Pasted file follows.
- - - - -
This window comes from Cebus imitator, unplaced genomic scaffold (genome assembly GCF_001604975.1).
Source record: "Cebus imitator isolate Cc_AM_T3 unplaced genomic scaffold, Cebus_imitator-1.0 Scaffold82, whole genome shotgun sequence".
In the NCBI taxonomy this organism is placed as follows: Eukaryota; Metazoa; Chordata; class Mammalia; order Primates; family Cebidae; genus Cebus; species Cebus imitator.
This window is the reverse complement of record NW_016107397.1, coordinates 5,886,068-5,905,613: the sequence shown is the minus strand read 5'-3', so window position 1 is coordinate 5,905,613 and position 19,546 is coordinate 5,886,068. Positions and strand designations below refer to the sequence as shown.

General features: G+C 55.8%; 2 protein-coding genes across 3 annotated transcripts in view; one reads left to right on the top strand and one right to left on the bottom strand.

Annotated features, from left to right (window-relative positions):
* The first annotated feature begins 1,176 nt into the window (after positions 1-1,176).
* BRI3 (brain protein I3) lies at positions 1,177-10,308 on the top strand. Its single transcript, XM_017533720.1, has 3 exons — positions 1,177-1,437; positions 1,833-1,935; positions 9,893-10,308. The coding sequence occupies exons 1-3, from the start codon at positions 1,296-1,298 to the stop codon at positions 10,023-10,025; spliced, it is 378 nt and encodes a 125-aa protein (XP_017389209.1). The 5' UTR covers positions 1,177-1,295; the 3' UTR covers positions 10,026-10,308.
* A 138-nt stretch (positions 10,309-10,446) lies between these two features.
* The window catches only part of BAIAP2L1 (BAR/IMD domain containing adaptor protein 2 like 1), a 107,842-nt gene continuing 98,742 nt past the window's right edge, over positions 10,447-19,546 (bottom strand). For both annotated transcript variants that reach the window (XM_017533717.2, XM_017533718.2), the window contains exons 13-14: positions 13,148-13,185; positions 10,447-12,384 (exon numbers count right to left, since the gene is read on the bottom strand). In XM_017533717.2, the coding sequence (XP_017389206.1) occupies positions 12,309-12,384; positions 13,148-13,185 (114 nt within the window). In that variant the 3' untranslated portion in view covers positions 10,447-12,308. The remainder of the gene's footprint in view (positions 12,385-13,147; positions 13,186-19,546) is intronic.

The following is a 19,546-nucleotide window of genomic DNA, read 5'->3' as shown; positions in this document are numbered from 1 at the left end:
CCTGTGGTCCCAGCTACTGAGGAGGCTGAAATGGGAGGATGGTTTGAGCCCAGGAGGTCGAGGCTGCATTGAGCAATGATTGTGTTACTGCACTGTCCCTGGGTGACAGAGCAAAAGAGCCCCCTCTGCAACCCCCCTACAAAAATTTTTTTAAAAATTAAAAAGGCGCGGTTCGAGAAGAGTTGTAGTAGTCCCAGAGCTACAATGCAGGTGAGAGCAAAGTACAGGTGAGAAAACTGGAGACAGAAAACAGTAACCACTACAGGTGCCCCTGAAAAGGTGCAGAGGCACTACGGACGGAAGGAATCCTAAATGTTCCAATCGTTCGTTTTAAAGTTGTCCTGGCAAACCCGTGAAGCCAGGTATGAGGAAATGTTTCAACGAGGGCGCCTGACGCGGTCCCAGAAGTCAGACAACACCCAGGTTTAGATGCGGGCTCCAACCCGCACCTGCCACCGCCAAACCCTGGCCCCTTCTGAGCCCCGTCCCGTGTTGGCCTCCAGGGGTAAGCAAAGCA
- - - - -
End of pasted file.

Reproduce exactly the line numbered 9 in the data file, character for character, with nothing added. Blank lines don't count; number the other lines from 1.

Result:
* A 138-nt stretch (positions 10,309-10,446) lies between these two features.